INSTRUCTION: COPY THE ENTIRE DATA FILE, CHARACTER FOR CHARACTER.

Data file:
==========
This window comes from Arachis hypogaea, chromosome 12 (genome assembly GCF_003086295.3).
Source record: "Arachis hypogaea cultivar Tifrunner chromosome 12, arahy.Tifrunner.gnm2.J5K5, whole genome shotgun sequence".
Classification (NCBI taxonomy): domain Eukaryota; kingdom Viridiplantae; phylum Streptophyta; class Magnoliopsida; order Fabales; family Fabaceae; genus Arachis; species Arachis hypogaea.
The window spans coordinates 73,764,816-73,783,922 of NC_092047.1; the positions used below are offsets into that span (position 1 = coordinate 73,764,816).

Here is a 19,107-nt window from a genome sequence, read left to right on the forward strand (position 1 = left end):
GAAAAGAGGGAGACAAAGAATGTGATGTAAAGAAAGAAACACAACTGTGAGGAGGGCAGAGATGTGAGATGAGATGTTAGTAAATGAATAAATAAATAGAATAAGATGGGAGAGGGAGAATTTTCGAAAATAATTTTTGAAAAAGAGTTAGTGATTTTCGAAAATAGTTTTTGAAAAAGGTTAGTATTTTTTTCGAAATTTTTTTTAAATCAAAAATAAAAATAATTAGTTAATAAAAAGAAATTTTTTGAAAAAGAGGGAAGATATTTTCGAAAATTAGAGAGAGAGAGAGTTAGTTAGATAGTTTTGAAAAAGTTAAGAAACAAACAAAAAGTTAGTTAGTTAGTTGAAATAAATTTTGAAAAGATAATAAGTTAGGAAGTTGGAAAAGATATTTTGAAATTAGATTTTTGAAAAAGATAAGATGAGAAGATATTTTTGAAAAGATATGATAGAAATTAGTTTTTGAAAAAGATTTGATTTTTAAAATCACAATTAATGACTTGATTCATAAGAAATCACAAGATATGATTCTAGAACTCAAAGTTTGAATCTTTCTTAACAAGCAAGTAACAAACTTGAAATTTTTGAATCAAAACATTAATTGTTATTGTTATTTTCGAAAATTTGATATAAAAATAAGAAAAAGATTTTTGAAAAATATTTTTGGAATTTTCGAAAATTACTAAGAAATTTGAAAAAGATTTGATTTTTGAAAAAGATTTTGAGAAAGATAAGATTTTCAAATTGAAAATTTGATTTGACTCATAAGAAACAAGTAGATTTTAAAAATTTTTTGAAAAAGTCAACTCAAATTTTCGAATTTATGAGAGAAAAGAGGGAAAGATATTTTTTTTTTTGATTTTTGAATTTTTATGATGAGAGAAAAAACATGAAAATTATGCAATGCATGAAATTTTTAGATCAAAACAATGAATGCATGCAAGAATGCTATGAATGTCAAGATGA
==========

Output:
This window comes from Arachis hypogaea, chromosome 12 (genome assembly GCF_003086295.3).
Source record: "Arachis hypogaea cultivar Tifrunner chromosome 12, arahy.Tifrunner.gnm2.J5K5, whole genome shotgun sequence".
Classification (NCBI taxonomy): domain Eukaryota; kingdom Viridiplantae; phylum Streptophyta; class Magnoliopsida; order Fabales; family Fabaceae; genus Arachis; species Arachis hypogaea.
The window spans coordinates 73,764,816-73,783,922 of NC_092047.1; the positions used below are offsets into that span (position 1 = coordinate 73,764,816).

Here is a 19,107-nt window from a genome sequence, read left to right on the forward strand (position 1 = left end):
GAAAAGAGGGAGACAAAGAATGTGATGTAAAGAAAGAAACACAACTGTGAGGAGGGCAGAGATGTGAGATGAGATGTTAGTAAATGAATAAATAAATAGAATAAGATGGGAGAGGGAGAATTTTCGAAAATAATTTTTGAAAAAGAGTTAGTGATTTTCGAAAATAGTTTTTGAAAAAGGTTAGTATTTTTTTCGAAATTTTTTTTAAATCAAAAATAAAAATAATTAGTTAATAAAAAGAAATTTTTTGAAAAAGAGGGAAGATATTTTCGAAAATTAGAGAGAGAGAGAGTTAGTTAGATAGTTTTGAAAAAGTTAAGAAACAAACAAAAAGTTAGTTAGTTAGTTGAAATAAATTTTGAAAAGATAATAAGTTAGGAAGTTGGAAAAGATATTTTGAAATTAGATTTTTGAAAAAGATAAGATGAGAAGATATTTTTGAAAAGATATGATAGAAATTAGTTTTTGAAAAAGATTTGATTTTTAAAATCACAATTAATGACTTGATTCATAAGAAATCACAAGATATGATTCTAGAACTCAAAGTTTGAATCTTTCTTAACAAGCAAGTAACAAACTTGAAATTTTTGAATCAAAACATTAATTGTTATTGTTATTTTCGAAAATTTGATATAAAAATAAGAAAAAGATTTTTGAAAAATATTTTTGGAATTTTCGAAAATTACTAAGAAATTTGAAAAAGATTTGATTTTTGAAAAAGATTTTGAGAAAGATAAGATTTTCAAATTGAAAATTTGATTTGACTCATAAGAAACAAGTAGATTTTAAAAATTTTTTGAAAAAGTCAACTCAAATTTTCGAATTTATGAGAGAAAAGAGGGAAAGATATTTTTTTTTTTGATTTTTGAATTTTTATGATGAGAGAAAAAACATGAAAATTATGCAATGCATGAAATTTTTAGATCAAAACAATGAATGCATGCAAGAATGCTATGAATGTCAAGATGA